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The battle to keep a job, with a tragic start and happy ending

Published 21 August 2019

The battle to keep a job, with a tragic start and happy ending

An employee on probation or with short service can feel completely helpless when facing the threat of dismissal.

If an employee is dismissed while on probation or when they have less than two years’ service they cannot make a claim for unfair dismissal. There are still some types of claim they can bring, regardless of how long they have been employed.

When Eve, an airport office worker, was invited to attend a disciplinary hearing 17 months into her job, she understandably feared the worse before contacting the Castle Associates Employee Support Centre for help. The allegation was underperformance during the probation period.

When our representative met with Eve she explained that she had struggled at work after suffering the sudden and unexpected death of her spouse during her first month in the job.

She explained that the company was very supportive, but because she was new she felt that she had to return to work as soon as possible. Eve returned to work within a couple of weeks and found it difficult. She was diagnosed with depression and prescribed medication.

After six months in the job Eve attended a probation review meeting and was asked to explain her poor performance. She explained she had been diagnosed with depression some months earlier and was struggling.

The probation period was extended by three months after which it would be reviewed again, this did not happen. Eve later felt that she was performing well and she even received a number of positive emails from her manager praising her work.

Eve’s problem started when she pointed out a mistake in an instruction she was given by her manager. This was done in an email copied to another manager involved in the same matter.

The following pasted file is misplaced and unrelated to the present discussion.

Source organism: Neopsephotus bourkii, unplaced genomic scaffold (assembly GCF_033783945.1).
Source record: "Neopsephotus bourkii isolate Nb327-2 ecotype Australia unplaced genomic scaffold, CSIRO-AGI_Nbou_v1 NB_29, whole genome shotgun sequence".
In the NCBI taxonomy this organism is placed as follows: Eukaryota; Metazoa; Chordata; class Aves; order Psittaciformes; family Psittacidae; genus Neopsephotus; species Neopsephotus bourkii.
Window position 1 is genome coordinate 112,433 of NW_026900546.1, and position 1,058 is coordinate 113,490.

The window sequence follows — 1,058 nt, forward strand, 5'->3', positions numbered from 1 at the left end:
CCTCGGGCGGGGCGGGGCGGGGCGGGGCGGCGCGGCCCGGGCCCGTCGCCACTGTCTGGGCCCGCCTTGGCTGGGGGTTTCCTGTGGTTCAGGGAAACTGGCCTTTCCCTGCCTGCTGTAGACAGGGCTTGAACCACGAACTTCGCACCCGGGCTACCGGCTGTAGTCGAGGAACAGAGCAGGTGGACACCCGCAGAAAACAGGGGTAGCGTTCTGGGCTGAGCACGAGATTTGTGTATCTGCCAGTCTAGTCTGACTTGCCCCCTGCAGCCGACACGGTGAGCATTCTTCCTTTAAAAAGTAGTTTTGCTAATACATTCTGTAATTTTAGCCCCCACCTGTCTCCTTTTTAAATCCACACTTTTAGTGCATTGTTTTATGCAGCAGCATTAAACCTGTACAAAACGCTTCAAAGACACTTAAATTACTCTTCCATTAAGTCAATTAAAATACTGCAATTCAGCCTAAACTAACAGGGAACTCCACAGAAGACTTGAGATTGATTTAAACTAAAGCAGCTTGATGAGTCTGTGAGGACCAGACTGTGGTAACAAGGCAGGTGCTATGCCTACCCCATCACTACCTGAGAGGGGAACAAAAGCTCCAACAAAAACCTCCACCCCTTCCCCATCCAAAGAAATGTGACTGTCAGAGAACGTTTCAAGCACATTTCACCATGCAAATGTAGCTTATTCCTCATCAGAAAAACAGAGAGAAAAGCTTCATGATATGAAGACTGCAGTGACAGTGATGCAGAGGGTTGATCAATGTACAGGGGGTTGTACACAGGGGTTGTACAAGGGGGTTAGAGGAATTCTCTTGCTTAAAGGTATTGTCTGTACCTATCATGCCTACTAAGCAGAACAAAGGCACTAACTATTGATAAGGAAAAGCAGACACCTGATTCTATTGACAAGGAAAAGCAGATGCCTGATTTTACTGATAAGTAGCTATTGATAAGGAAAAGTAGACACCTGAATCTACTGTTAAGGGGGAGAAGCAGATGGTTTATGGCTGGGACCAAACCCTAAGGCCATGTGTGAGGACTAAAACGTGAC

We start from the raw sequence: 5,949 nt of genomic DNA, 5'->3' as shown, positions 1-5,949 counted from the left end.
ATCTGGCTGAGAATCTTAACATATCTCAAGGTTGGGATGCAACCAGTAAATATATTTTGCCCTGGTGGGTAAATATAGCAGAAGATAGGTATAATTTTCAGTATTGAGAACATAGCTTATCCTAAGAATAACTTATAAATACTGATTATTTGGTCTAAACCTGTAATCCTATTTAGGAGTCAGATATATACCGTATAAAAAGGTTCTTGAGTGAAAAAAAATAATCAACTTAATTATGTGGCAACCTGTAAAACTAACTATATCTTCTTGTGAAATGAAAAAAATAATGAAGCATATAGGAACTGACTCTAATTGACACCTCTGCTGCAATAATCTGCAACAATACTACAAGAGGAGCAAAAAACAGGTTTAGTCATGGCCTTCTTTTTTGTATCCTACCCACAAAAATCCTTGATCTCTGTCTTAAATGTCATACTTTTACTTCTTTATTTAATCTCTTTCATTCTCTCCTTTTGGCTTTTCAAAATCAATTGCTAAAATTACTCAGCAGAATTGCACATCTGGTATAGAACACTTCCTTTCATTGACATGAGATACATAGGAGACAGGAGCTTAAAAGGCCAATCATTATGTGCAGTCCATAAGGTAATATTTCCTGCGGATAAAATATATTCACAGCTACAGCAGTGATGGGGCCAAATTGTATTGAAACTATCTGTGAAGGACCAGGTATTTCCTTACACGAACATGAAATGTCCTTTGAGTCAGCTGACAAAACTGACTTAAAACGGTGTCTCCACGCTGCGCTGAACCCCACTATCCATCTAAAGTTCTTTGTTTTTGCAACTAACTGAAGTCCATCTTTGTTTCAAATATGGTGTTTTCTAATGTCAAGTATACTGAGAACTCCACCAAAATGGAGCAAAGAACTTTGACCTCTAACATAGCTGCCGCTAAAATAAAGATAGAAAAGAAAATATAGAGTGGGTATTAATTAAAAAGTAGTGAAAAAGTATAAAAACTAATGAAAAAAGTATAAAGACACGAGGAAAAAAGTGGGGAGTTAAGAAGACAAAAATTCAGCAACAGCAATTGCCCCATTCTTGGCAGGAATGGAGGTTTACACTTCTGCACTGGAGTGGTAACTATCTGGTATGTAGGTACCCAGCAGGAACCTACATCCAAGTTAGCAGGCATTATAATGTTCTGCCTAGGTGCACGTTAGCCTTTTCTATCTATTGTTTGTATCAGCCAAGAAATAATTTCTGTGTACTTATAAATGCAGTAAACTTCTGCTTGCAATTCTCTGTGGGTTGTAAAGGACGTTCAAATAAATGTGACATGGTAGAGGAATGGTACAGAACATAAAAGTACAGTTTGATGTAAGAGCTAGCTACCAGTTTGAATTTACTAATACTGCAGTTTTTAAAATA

Although Eve was correct in the point she made, she got a curt response from her manager. She was then called into her manager’s office told she was underperforming during her probation period, suspended from work and invited to attend a disciplinary hearing.

Prior to the hearing our representative raised a formal grievance on Eve’s behalf. It was on the grounds that she was being treated unfairly and had suffered disability discrimination. As Eve had suffered with depression for about 12 months it can be considered a disability under the Equality Act 2010.

In the letter our representative requested that the disciplinary process be suspended in accordance with section 46 of the ACAS Code of Practice until after the grievance had been heard and resolved. The employer said it would hear the cases concurrently, which it is entitled to do. It arranged to hear both cases on the same day, with the grievance first.

Prior to the hearing our representative had requested information from the employer. It included all paperwork related to Eve’s probation, the probation policy, her full training record and evidence of any support ever put in place for Eve.

At the grievance hearing our representative argued Eve had what can reasonably be considered a disability that will inevitability have impacted on her performance and the company failed to provide appropriate support or make any reasonable adjustments.

He pointed out that the extended probation was never reviewed as stated, it was absurd to claim she was still on probation 17 months into the job, it was evident Eve’s performance had improved and she was not provided with additional training to address any apparent performance concerns. This went against the probation policy which stated underperforming employees will be supported and their performance reviewed before dismissal is considered.

The reaction of Eve’s manager the email was also raised of as a concern. The company postponed the disciplinary hearing in order to resolve the grievance.

Eve was later informed that her grievance was upheld. She returned to work for a new manager. Rumour had it that her previous manager went off sick after being quizzed about Eve’s grievance, before she eventually left the company.

“A reputation built on success”

For free employment law advice or if you are affected or want information and support by any of the issues in this article please give us a call. 0333 772 0611

A reputation built on success

For employment law advice or if you are affected or want information and support by any of the issues in this article please give us a call. 

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